“I’m at gas station by fork. Where are you?”, Joe messaged at 1540 as I sat in my driveway about to drive down from Suncrest. The afternoon’s wind was proving ambiguous and we lacked clarity on which flight park to try. “Maybe go to NS for low-wind/wrong-direction kiting in anticipation of a turn-around?” I mused. KSLC had started blowing solidly north and KU42 had begun showing west but FPS was stubbornly and confusingly locked in on south. We ultimately decided to push our chips onto FPS and headed that way.
Upon arrival the sock offered scant reason for hope and yet another pilot was managing to soar at the west end. OK, so, weak baseline wind for consistent ridge lift but some hope of thermals… We strapped in and kited for a bit to feel it out. “Guhhhhh, I think it’s about to go north!” I shouted over to Joe. “Time to fly!” he replied. We prepared ourselves for a sled-and-hike affair.
I launched first, turned right, and felt wind that initially promised a sledder, but as I approached the lip that leads to the west-end bowl I felt a thermal buoy me upward. Finding myself surging beyond launch height I carried onward into the bowl and continued to exploit the lift, turning back just before the power lines. As I approached the lip on an easterly track I had enough altitude that hanging a 180 back westward to re-exploit the thermal felt sensible and so I did. On the subsequent easterly return, however, I felt myself beginning inexorably to sink and so returned to the main portion of the hill in anticipation of landing. Once I had cleared the lip I began eying the LZ and sussing out the wind direction from the lower sock. I found a southwesterly wind while rapidly losing altitude and so had to execute a fairly hard 135 degree turn to a short final to land with wind alignment. This was tense but not crazy and I touched down gently.
Joe, meanwhile, had turned leftward after his launch and found a thermal that allowed him to top-land four (!) times, and so was several minutes in the joining me at the bottom. Upon arrival he was of a mind to attempt a side-hill launch after some uphill kiting but the wind had gone hard west and eventually he recognized this for the fool’s errand it was. I, meanwhile, decided that we should hike directly upward instead of taking the switchback to practice being miserable for an eventual Northside summit hike.
Back at the top the wind seemed to offer nothing more than a rapid sink-out and so I was feeling done. I offered to drive Joe back up if he wanted a sledder and he took me up on the offer. No sooner had I tossed my wing in my trunk, however, did the Super Fly trailer begin doing laps as Chris pushed his baby birds off the side of the hill, and so I let Joe make his return trek by hitchhiking off that option and quickly set my own wing up to take advantage of this gravity well counter measure.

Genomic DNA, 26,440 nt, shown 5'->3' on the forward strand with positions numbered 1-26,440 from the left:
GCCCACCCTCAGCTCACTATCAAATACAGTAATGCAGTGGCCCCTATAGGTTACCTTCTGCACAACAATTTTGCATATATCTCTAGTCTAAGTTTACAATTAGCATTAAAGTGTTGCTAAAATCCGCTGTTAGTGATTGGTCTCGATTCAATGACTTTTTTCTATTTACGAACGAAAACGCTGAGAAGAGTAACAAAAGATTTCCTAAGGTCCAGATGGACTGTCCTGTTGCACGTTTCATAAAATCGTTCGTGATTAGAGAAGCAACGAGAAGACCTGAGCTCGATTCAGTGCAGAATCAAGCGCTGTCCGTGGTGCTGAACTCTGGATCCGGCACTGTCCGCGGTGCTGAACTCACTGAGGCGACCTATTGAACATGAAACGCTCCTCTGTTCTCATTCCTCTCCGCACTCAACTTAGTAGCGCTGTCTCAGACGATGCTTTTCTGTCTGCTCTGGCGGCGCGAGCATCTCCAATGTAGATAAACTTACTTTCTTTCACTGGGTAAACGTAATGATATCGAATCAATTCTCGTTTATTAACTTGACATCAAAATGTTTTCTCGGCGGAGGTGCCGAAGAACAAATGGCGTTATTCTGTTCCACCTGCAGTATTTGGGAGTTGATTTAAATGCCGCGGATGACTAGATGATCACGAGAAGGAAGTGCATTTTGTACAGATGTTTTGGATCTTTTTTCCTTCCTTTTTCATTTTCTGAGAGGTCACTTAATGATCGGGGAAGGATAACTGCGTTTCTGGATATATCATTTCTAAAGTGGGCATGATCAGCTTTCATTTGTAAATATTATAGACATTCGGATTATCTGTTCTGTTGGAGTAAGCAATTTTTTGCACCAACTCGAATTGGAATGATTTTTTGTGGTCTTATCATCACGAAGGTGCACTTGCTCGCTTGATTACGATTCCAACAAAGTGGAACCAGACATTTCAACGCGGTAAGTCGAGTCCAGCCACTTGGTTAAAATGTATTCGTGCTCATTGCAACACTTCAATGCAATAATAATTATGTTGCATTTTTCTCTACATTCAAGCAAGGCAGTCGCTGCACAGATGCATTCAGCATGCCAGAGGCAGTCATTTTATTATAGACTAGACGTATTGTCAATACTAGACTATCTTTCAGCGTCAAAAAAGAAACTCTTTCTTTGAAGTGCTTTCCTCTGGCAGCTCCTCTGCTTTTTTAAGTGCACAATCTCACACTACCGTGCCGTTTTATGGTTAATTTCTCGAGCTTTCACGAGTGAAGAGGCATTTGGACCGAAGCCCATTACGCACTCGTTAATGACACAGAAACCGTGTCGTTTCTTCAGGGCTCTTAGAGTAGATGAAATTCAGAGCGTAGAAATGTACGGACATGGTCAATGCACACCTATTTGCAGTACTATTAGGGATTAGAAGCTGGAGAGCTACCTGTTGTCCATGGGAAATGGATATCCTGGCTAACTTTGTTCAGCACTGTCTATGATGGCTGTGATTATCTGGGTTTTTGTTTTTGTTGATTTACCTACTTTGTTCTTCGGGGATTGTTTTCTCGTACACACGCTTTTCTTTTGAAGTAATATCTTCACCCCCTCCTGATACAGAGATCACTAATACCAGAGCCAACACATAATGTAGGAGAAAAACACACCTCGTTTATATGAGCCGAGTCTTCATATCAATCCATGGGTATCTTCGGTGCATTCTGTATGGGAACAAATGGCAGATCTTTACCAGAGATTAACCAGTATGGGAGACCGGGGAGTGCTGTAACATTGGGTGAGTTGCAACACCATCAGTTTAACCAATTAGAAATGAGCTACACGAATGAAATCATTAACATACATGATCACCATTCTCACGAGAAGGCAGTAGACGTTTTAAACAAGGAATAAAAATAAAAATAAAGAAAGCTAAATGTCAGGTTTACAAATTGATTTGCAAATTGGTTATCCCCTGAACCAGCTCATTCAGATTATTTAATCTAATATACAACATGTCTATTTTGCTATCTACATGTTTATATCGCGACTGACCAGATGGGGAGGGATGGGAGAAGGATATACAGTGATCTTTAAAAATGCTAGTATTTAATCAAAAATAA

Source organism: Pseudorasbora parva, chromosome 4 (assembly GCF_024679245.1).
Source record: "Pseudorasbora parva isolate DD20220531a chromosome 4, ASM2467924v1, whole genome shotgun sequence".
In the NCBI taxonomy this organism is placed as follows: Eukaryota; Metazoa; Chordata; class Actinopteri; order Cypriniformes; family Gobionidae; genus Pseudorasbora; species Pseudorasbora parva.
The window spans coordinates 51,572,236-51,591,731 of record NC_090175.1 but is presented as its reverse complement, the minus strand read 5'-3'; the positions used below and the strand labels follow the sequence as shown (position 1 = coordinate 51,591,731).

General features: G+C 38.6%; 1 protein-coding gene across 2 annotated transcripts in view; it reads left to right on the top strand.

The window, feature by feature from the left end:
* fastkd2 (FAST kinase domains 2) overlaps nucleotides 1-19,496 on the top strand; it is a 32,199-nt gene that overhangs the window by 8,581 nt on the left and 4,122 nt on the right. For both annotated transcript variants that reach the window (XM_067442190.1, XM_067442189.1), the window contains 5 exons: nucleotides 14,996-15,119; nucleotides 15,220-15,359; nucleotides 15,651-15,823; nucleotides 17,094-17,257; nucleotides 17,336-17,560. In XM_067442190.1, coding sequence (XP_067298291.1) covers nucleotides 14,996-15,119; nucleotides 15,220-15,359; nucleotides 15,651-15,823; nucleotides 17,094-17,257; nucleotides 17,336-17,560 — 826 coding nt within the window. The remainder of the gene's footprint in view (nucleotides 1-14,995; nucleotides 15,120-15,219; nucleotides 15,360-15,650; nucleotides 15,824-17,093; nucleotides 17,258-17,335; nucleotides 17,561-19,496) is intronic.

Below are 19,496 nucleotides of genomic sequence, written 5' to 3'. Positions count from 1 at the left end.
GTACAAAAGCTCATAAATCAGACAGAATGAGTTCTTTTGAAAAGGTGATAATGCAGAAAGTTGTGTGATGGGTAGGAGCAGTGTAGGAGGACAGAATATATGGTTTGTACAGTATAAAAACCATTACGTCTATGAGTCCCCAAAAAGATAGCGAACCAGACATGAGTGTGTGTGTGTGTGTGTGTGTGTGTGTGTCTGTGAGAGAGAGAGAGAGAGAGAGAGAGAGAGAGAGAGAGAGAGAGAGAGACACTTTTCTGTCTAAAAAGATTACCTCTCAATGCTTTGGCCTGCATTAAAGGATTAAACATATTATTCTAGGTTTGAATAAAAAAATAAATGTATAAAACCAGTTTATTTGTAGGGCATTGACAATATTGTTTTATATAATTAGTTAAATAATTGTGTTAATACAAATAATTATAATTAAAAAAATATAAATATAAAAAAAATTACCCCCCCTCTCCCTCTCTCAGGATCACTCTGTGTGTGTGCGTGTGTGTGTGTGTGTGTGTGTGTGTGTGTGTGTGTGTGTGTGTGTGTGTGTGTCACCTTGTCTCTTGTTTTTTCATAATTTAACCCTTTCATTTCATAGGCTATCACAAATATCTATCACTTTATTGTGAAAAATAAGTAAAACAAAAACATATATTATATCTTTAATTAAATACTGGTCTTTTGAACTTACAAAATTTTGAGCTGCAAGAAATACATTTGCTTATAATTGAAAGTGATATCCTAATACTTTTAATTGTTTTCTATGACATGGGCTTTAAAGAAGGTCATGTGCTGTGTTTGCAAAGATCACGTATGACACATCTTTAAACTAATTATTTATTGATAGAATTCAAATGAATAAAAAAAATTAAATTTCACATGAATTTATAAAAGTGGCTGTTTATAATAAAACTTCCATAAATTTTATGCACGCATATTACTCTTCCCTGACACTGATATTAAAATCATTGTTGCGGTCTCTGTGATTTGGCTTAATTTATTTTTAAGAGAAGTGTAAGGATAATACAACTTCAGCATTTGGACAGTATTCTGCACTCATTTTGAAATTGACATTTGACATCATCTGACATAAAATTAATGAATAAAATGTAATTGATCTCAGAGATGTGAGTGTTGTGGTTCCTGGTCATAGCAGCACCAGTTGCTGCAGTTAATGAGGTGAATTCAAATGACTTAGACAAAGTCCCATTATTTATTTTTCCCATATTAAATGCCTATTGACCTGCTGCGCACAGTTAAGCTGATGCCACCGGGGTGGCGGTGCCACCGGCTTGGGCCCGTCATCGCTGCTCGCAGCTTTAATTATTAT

On my subsequent flight I attempted to capture the thermally goodness of my previous flight’s westward foray but the moment had passed. I found myself instead sinking out very quickly so as soon as I reached the west-end’s bowl’s lip I hung a hard 180 back to the main area and prepared for a semi-sketchy landing. I was tracking eastward along the ancillary road that parallels the main road and had just barely cleared some troublesome brush when I had to make a choice about how to execute my landing. I was nicely aligned to the road while also quite low to the ground and ultimately I decided that the weak tailwind did not merit a hard turn to wind alignment. Better to sprint hard on touchdown and accept with certainty a mild amount of abuse to my knees and back than bank hard in a manner that risked a tumble and more comprehensive soft tissue damage. This proved a reasonable choice.
Arriving back at the top to a rapidly waning sun I set up for one final flight. This one proved the most sketchy, if ultimately less impactful, since my ill-fated Northside tumble. After reverse-inflating, spinning forward, and beginning to sprint down the hill in wind conditions low and variable I found my feet briefly off the ground but then rapidly reproaching it. Before lift-off I probably should have stayed in running mode longer to more fully power up the wind. After lift-off I probably should have kept my “landing gear” down and ready to re-engage as well as managed my brakes better. Ariel, from his vantage above, said he saw my wing come too far forward. My butt caromed across the ground as I struggled to find a brake pressure that would eventually give me the clearance I desperately sought. Yikes. “That was exciting!”, Ariel remarked of my launch as he got into the trailer at the bottom. “Yeaaaaahhhh, I did not love that launch”, I replied. Everything beyond that crux, however, had been as smooth as butter, and I had landed just feet away from the aiming tarp at the bottom.
All told a surprisingly productive and fun day given how uncooperative the wind appeared at the outset…